When a person is 10, 20, or even 30 years older they likely have different needs and expectations from their leader and the organization. They may need different benefits, different work schedules, and even different leadership styles, depending on their age and stage of life. You should maximize your leadership by adapting your style to the person you are leading anyway, but this will be especially true when you lead someone who doesn’t always “need” your leadership.

Give credit for wisdom earned

This is key. If you don’t recognize and value that age and experience has given them something you may not have you’ll never effectively lead someone older than you. Most likely there will naturally be things the other person has experienced that you haven’t. Don’t let that intimidate you. Allow it to work for you by gleaning from that wisdom.

Stand your ground, but do it respectfully

If you are in the position, then do your job. They were probably raised in a generation where they expect you to lead, but as you should with any person you lead, be respectful. If someone is older, most likely he or she will be more sensitive to a younger leader being disrespectful and react negatively when you are not. They may not say anything — because this may be part of their culture too — but you won’t have their full respect if you aren’t leading.

Learn from them

Be honest when you don’t know how to do something, such as leadership or handling difficult issue or people. If the older person knows how, let them show you. It’s okay that you have some things to learn. We all do. The older a person becomes the more in tune he or she becomes with the fact that no one knows everything. Ask good questions. “Have you ever experienced something like this before in your leadership?” “What would you do if you were in my shoes?” “Am I missing anything in your opinion?”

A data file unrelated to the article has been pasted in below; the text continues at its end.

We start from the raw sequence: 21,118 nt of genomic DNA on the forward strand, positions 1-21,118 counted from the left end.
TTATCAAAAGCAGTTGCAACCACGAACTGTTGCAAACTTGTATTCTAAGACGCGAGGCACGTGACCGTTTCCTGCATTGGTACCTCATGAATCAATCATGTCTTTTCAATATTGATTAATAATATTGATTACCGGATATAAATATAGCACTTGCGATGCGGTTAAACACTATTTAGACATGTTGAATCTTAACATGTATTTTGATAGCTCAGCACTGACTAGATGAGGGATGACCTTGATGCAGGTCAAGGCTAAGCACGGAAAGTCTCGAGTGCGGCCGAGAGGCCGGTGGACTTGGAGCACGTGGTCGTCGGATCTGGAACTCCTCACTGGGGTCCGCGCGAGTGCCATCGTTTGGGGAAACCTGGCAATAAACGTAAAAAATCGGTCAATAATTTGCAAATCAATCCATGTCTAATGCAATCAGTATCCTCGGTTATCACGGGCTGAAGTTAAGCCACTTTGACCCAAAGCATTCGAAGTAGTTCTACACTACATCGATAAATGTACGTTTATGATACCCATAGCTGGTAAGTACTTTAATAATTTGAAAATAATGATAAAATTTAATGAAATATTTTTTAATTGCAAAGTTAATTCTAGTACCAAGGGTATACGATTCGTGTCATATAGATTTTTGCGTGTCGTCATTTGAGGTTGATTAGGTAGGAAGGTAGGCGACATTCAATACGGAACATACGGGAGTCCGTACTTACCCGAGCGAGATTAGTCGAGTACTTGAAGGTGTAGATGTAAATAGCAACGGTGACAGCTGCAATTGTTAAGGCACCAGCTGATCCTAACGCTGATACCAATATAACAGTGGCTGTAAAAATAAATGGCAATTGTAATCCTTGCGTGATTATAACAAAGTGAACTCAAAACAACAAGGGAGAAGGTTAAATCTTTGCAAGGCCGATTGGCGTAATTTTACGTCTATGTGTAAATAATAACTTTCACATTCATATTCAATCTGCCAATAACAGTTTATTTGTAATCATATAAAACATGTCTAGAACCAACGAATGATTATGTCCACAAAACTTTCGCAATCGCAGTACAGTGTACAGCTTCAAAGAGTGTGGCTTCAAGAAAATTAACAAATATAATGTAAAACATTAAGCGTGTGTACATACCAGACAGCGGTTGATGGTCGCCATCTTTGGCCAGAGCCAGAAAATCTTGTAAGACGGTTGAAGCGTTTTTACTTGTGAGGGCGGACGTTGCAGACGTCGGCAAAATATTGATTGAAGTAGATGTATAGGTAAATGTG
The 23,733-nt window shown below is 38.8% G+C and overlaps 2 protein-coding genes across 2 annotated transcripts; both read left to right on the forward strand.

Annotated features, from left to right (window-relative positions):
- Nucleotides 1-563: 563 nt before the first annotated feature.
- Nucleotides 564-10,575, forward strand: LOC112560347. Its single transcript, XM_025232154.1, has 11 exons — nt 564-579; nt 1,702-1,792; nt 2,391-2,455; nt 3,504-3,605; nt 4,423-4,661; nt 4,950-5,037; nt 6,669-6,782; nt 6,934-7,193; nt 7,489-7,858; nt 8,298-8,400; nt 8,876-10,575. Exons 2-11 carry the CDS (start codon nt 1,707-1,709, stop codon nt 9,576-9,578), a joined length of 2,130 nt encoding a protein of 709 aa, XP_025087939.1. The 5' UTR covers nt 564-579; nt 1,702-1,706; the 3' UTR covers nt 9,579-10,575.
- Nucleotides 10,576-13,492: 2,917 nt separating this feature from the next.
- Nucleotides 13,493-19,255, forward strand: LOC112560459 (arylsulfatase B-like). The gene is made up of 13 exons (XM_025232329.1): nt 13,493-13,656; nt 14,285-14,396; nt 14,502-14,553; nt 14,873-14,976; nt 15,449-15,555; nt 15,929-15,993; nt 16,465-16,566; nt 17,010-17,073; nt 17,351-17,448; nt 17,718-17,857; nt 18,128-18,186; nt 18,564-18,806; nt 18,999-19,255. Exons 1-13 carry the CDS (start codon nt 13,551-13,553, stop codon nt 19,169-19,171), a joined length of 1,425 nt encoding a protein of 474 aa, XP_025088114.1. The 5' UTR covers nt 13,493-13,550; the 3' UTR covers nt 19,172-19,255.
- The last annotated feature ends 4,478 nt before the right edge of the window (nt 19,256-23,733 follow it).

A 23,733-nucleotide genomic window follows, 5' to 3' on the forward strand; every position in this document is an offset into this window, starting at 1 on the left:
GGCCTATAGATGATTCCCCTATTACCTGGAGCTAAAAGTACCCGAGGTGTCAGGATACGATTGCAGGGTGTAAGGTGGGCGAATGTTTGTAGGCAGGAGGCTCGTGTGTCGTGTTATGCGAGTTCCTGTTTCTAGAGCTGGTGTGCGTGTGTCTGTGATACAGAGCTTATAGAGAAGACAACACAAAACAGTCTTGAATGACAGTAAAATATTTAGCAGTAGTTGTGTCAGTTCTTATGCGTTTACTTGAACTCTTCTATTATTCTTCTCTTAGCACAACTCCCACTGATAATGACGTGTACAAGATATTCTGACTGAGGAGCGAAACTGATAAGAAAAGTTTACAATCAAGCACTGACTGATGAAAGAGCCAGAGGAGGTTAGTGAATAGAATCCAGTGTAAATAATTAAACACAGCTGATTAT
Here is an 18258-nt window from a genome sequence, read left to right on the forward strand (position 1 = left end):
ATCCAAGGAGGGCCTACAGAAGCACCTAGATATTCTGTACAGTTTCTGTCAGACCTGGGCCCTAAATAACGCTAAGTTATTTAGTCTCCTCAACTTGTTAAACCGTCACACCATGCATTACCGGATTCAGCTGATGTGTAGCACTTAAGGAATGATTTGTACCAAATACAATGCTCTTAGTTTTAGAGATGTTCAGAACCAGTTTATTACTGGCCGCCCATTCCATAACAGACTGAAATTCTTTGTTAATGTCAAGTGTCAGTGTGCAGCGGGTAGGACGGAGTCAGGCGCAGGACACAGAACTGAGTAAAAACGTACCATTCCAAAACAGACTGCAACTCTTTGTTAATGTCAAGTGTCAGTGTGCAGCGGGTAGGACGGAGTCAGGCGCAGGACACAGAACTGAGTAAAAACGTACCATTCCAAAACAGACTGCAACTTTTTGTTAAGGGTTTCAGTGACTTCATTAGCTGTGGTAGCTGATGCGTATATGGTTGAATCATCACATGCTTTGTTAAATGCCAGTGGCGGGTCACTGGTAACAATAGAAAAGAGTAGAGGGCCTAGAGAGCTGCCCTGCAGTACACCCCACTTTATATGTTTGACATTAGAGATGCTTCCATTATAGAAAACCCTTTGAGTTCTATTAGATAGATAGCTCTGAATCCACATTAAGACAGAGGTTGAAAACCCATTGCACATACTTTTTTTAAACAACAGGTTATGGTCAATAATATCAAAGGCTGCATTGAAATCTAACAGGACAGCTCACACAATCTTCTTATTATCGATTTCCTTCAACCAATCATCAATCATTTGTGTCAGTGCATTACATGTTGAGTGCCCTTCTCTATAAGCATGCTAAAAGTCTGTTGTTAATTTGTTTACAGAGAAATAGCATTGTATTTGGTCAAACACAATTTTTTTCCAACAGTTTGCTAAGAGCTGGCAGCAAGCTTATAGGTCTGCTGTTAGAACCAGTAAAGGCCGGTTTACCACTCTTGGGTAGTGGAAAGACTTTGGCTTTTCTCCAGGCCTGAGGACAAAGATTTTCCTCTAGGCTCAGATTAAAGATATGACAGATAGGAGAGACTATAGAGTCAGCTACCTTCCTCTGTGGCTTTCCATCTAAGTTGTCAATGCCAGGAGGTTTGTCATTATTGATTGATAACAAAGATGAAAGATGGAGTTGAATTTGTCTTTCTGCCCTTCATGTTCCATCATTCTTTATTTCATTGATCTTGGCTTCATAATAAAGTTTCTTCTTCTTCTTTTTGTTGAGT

Be clear on expectations

More than likely a person from another generation is more accustomed to structure than you are. There were days past when expectations were more clearly defined and people knew what was expected. Organizational charts were more linear. Job titles meant more about what a person did on the team. Be aware of this. You don’t have to change your leadership to accommodate them necessarily, but you do need to recognize and understand when they may need a little more clarity on your expectations. They may wait until they know for sure you want them to move forward on a task or project.

Don’t play games — even if you are intimidated

I have seen this many times. The leader is intimidated by the older team member, so he or she dances around an issue or fails to handle conflict. The leader might make excuses for not knowing something or pretend they have more experience than he or she actually has with an issue. People with life experience can usually see through that type behavior. The age and maturity will make them less intimidated by you. Be kind. Be respectful always, but be direct. Shoot straight with them. Stand firm when needed. The fact is that the older team member will probably have handled worse situations. They will welcome your secure leadership — if it’s handled appropriately.

Be patient with them

This is changing rapidly, but sometimes the older team member may not be as culturally, technologically, or trend savvy. They may need a different form of communication or you may need to explain something in a different context. But they will make up for it by adding to the team in other ways. Be prepared to allow extra training for them if needed — even in some things which appear basic for you.

There were many times in business where I would have never made it without someone helping me who had more experience than I had. That’s still true today. I continue to surround myself with mentors in life and church.

Granted, if the person is cranky, rigid, or troublesome — don’t add them to your team. But, that’s true of all ages.